Histologic Basis Of Ocular Disease In Animals

Item Information
Item#: 9781118388778
Author Grahn Et Al
Cover Hardback
On Hand 0
On Order 0

Histologic Basis of Ocular Disease in Animalsis a comprehensive reference covering pathology of the eye in a spectrum of animal species, including domestic animals, fish, birds, and laboratory animals.   Offers a comprehensive resource on diseases and conditions of the eye and orbit in a wide range of speciesCovers domestic animals, fish, birds, and laboratory animalsPresents more than 1200 high-quality images carefully selected to illustrate the ocular conditions coveredEmphasizes unique pathological responses where necessary  

Table of Contents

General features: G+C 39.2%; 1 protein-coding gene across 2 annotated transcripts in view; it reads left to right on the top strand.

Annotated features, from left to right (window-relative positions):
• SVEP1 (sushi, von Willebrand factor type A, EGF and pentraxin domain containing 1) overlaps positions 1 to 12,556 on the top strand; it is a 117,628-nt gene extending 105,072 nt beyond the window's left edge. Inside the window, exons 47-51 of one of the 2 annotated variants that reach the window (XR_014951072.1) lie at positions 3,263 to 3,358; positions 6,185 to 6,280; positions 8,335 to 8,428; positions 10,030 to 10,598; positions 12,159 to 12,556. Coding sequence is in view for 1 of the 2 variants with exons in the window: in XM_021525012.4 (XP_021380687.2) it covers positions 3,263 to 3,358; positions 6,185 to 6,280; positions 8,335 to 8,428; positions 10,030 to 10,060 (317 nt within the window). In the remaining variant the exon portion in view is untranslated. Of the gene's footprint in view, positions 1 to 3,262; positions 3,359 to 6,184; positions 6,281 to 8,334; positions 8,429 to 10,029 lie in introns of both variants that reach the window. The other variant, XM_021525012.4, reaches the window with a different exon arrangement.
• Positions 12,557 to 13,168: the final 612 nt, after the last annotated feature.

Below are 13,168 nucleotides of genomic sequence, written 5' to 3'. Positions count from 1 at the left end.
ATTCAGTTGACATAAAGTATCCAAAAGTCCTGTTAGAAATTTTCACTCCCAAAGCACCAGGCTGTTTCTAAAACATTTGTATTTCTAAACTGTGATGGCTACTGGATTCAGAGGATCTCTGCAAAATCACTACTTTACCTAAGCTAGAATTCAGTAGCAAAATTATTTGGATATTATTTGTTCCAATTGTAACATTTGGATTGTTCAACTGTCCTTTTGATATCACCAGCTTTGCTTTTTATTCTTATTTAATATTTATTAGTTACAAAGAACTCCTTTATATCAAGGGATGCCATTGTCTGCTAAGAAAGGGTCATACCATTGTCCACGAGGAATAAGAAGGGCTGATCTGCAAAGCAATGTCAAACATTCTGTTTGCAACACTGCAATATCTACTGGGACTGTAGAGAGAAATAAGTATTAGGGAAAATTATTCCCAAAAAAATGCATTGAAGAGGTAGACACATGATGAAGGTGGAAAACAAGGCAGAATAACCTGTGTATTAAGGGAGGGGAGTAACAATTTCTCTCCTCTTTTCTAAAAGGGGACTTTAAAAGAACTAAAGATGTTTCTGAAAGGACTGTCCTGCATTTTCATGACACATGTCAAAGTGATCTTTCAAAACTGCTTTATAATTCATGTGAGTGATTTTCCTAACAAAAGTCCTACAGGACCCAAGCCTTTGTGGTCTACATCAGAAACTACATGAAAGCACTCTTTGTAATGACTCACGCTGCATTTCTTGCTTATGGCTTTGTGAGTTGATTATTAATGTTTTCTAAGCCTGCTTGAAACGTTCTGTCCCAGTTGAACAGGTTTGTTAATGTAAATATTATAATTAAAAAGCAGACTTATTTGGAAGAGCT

Foreword xiiiAcknowledgements xv1 Fixation and processing of ocular tissues 1 Fixatives 1Fixation and sectioning artifacts 2Fixation techniques 3Trimming the fixed globe 5Electron microscopy 13References 142 General pathology of the eye 15 Adaptations characterized by changes in cell size, number, or appearance 15Neoplasia 19Nomenclature 23Distinguishing benign from malignant 25Prognostication 27Unsuccessful adaptation: cellular degeneration, necrosis, and apoptosis 27Calcification, pigmentation, and cystic change 30Ocular inflammation 32Ocular manifestations of acute inflammation 34Chronic inflammation 39Ocular manifestations of chronic inflammation 39Immune privilege 41Lymphocytic&plasmacytic endophthalmitis 42The sequelae of intraocular inflammation and other injuries 43Limited regenerative ability 43Susceptibility to scarring 43Further reading 463 Congenital anomalies 49 Introduction 49Defective organogenesis 50Defective early organogenesis 50Anophthalmos and cystic globe 53Anophthalmos and microphthalmos 54Cyclopia and synophthalmos 56Congenital anomalies of lens 56Congenital retinal nonattachment 63Aniridia & iridal hypoplasia or aplasia 63Coloboma 63Defective later organogenesis 64Neurectodermal defects 64Multifocal retinopathies 71Multiple ocular anomalies (MOA) in Rocky Mountain horses 71Anomalies of surface ectodermal origin that develop during later organogenesis 73Congenital adnexal cysts 73Dermoids 73Defects of neural crest migration and mesenchymal differentiation that develop in later organogenesis 73Congenital corneal disease 73Congenital disorders of neurocrest and mesenchymal tissues that manifest in the uvea during later organogenesis 74Persistent pupillary mem